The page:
Early Modern English Noblewomen and Self-Starvation: The Skull Beneath the Skin
The Economic Causes of the English Civil War: Freedom of Trade and the English Revolution
Maurits of Nassau and the Survival of the Dutch Revolt: Comparative Insurgences
Spain, Rumor, and Anti-Catholicism in Mid-Jacobean England: The Palatine Match, Cleves, and the Armada Scares of 1612-1613 and 1614
The English Woollen Industry, c.1200-c.1560
Criminal Justice During the Long Eighteenth Century: Theatre, Representation and Emotion
August 21, 2019
Early Modern English Noblewomen and Self-Starvation: The Skull Beneath the Skin is a unique exploration of why early modern noblewomen starved themselves, how they understood their behaviour, and how it was interpreted and received by their contemporaries. The first study of its kind, the book...
Sarah L. Bastow
August 16, 2019
This book examines the complexities of reformed religion in early-modern England, through an examination of the experiences of Edwin Sandys, a prominent member of the Elizabethan Church hierarchy. Sandys was an ardent evangelical in the Edwardian era forced into exile under Mary I, but on his...
August 15, 2019
This is a coordinated presentation of the economic basis of revolutionary change in 16th- and early-17th century England, addressing a crucial but neglected phase of historical development. It traces a transformation in the agrarian economy and substantiates the decisive scale on which this took...
July 22, 2019
For centuries, historians have narrated the arrival of Europeans using terminology (discovery, invasion, conquest, and colonization) that emphasizes their agency and disempowers that of Native Americans. This book explores firsting, a discourse that privileges European and settler-colonial presence...
July 17, 2019
This book describes the crucial period in the monumental eighty-year Dutch struggle against the Spanish Empire, through which a small nation gained its independence from one of the mightiest European powers. Dr. Ridley shows how even though the Dutch Revolt was at its lowest point, Maurits of...
Calvin F. Senning
June 18, 2019
Geoffrey Parker has remarked that the Spanish Armada, though a disastrous defeat, was a considerable psychological success. Deep into the seventeenth century the specter of a returning armada haunted England. Twice in the middle of James I’s reign alarms occurred. One grew out of the king’s plan,...
Richard Butterwick, Wioletta Pawlikowska
April 23, 2019
The Grand Duchy of Lithuania was one of the largest and most linguistically, ethnically and religiously diverse polities in late medieval and early modern Europe. In the mid-1380s the Grand Duchy of Lithuania entered into a long process of union with the Kingdom of Poland. Since the destruction of...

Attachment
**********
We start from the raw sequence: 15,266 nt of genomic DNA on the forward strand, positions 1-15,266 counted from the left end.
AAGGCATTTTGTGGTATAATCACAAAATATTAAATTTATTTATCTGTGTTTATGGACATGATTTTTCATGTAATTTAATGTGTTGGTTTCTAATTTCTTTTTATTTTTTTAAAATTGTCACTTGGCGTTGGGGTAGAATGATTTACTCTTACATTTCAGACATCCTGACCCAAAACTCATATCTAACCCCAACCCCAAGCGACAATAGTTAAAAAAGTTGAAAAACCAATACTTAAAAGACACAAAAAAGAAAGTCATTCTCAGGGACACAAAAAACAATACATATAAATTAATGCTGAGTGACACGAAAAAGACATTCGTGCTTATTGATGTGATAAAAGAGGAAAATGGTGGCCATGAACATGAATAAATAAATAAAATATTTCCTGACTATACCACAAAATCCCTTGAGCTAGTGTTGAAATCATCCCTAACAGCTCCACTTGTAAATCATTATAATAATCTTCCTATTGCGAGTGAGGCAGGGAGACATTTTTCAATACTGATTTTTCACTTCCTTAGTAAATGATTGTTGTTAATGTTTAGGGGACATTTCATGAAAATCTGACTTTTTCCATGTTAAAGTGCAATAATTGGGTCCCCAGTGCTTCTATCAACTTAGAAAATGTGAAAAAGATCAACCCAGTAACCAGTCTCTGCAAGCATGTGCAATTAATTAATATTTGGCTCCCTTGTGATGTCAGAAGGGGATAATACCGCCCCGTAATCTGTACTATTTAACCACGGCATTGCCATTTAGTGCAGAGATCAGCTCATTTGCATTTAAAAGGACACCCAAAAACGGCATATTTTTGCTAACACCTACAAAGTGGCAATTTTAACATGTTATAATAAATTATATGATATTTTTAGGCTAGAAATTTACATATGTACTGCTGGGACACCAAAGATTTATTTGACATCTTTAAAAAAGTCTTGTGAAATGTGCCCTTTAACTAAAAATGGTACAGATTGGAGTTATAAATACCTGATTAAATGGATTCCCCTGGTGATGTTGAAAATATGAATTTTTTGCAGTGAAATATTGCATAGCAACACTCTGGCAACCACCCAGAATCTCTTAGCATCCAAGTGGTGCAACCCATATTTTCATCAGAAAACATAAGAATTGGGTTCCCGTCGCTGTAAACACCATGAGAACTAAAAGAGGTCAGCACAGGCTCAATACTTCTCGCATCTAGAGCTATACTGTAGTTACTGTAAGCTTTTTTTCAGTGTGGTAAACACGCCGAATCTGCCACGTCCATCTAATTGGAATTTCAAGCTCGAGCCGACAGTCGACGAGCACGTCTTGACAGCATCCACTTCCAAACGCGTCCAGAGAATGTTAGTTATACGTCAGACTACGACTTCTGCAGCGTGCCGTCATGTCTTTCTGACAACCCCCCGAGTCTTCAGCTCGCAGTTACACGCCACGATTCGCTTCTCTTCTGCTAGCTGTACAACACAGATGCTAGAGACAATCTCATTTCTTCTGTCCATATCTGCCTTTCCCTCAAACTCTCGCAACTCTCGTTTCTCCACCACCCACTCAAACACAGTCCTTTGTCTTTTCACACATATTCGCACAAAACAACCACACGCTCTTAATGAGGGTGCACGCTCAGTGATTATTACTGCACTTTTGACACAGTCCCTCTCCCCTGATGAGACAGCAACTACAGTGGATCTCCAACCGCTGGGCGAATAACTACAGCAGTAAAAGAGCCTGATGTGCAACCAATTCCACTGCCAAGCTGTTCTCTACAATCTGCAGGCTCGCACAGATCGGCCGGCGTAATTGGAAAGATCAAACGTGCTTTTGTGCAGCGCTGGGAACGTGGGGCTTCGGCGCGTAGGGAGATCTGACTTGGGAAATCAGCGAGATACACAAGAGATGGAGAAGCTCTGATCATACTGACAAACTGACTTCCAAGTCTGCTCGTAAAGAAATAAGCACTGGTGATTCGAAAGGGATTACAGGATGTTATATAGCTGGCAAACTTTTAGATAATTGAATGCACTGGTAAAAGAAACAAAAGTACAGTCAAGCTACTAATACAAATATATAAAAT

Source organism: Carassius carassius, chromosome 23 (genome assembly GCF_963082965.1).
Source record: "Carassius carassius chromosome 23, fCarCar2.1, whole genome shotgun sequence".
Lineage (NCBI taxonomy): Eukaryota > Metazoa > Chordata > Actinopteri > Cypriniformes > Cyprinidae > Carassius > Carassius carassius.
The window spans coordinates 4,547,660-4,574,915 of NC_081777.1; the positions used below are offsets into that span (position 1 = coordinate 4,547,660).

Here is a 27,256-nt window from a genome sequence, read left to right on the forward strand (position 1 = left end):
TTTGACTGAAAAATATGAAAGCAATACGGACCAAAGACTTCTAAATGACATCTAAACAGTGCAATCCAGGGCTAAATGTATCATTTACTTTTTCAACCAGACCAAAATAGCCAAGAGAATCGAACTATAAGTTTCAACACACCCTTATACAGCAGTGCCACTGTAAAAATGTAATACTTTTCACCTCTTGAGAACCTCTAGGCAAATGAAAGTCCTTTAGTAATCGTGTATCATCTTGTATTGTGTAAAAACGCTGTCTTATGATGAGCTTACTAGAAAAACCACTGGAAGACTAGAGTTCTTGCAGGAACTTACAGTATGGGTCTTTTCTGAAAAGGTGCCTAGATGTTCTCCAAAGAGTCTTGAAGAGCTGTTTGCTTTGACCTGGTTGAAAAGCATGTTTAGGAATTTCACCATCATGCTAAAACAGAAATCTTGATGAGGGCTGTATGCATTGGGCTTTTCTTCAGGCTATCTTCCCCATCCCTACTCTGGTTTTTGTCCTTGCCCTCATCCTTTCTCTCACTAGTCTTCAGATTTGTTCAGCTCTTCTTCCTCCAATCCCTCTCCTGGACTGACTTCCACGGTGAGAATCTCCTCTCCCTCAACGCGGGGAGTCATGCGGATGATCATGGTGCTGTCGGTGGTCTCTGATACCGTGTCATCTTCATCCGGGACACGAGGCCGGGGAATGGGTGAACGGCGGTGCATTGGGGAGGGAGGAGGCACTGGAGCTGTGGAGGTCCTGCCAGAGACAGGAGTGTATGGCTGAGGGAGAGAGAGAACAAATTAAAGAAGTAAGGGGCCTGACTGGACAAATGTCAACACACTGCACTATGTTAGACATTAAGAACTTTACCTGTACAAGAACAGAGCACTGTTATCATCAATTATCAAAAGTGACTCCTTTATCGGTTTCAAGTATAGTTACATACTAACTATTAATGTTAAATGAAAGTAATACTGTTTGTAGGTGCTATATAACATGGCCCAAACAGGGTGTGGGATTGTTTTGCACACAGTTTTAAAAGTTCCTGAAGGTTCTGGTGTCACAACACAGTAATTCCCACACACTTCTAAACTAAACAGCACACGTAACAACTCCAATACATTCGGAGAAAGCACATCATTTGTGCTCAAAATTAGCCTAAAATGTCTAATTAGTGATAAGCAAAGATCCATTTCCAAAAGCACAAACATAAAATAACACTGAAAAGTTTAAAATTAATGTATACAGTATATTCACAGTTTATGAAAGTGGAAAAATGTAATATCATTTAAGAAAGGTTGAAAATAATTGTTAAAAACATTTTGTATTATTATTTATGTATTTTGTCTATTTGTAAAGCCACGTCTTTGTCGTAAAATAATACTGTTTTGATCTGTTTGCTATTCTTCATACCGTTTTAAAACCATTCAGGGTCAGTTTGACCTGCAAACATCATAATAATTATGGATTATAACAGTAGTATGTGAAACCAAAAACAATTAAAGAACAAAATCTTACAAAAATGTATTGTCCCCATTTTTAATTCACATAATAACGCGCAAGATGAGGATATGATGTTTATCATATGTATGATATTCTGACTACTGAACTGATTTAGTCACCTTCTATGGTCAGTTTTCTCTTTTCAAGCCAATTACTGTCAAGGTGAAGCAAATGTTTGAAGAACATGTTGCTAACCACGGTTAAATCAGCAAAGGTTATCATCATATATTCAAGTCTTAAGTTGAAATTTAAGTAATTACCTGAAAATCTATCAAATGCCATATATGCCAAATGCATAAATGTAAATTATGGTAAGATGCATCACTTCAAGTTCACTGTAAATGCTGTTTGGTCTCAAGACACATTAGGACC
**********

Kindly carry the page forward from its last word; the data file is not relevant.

Adam Glen Hough
March 07, 2019
Taking the religiously diverse city of Augsburg as its focus, this book explores the underappreciated role of local clergy in mediating and interpreting the Peace of Augsburg in the decades following its 1555 enactment, focusing on the efforts of the preacher Johann Meckhart and his heirs in...
January 23, 2019
This is the first book to describe the early English woollens’ industry and its dominance of the trade in quality cloth across Europe by the mid-sixteenth century, as English trade was transformed from dependence on wool to value-added woollen cloth. It compares English and continental draperies,...
January 21, 2019
This book discusses the early modern engagement with books that survived intentional or accidental fire in Lutheran Germany. From the 1620s until the middle of the eighteenth century, unburnt books became an attraction for princes, publishers, clergymen, and some laymen. To cope with an event that...
David Lemmings, Allyson N. May
October 25, 2018
This book applies three overlapping bodies of work to generate fresh approaches to the study of criminal justice in England and Ireland between 1660 and 1850. First, crime and justice are interpreted as elements of the "public sphere" of opinion about government. Second, "performativity" and speech...
October 23, 2018
The School of Salamanca in the Affairs of the Indies explores the significance of Salamancans, such as Vitoria and Soto, and related thinkers, such as Las Casas and Sepúlveda, in the formation of the early modern political order. It also analyses early modern understandings of political order, with...